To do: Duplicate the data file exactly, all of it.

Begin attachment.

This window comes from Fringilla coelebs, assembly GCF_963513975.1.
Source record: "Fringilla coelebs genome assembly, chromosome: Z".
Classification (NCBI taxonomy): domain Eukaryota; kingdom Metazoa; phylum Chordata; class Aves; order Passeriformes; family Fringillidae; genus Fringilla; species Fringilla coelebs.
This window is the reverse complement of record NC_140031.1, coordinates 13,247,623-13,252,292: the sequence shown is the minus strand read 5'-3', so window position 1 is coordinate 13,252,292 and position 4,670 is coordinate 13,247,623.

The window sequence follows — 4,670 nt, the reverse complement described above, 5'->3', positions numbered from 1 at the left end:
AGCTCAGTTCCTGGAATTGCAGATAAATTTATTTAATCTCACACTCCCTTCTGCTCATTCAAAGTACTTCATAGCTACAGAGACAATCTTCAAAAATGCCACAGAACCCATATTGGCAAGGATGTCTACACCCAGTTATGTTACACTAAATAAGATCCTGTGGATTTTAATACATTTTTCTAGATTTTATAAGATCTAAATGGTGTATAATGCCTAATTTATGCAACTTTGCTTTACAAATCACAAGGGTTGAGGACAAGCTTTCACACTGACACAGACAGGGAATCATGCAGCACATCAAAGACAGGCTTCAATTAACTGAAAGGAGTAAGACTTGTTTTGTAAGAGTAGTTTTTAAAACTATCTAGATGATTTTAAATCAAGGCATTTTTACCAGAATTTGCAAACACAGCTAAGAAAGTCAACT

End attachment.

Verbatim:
This window comes from Fringilla coelebs, assembly GCF_963513975.1.
Source record: "Fringilla coelebs genome assembly, chromosome: Z".
Classification (NCBI taxonomy): domain Eukaryota; kingdom Metazoa; phylum Chordata; class Aves; order Passeriformes; family Fringillidae; genus Fringilla; species Fringilla coelebs.
This window is the reverse complement of record NC_140031.1, coordinates 13,247,623-13,252,292: the sequence shown is the minus strand read 5'-3', so window position 1 is coordinate 13,252,292 and position 4,670 is coordinate 13,247,623.

The window sequence follows — 4,670 nt, the reverse complement described above, 5'->3', positions numbered from 1 at the left end:
AGCTCAGTTCCTGGAATTGCAGATAAATTTATTTAATCTCACACTCCCTTCTGCTCATTCAAAGTACTTCATAGCTACAGAGACAATCTTCAAAAATGCCACAGAACCCATATTGGCAAGGATGTCTACACCCAGTTATGTTACACTAAATAAGATCCTGTGGATTTTAATACATTTTTCTAGATTTTATAAGATCTAAATGGTGTATAATGCCTAATTTATGCAACTTTGCTTTACAAATCACAAGGGTTGAGGACAAGCTTTCACACTGACACAGACAGGGAATCATGCAGCACATCAAAGACAGGCTTCAATTAACTGAAAGGAGTAAGACTTGTTTTGTAAGAGTAGTTTTTAAAACTATCTAGATGATTTTAAATCAAGGCATTTTTACCAGAATTTGCAAACACAGCTAAGAAAGTCAACT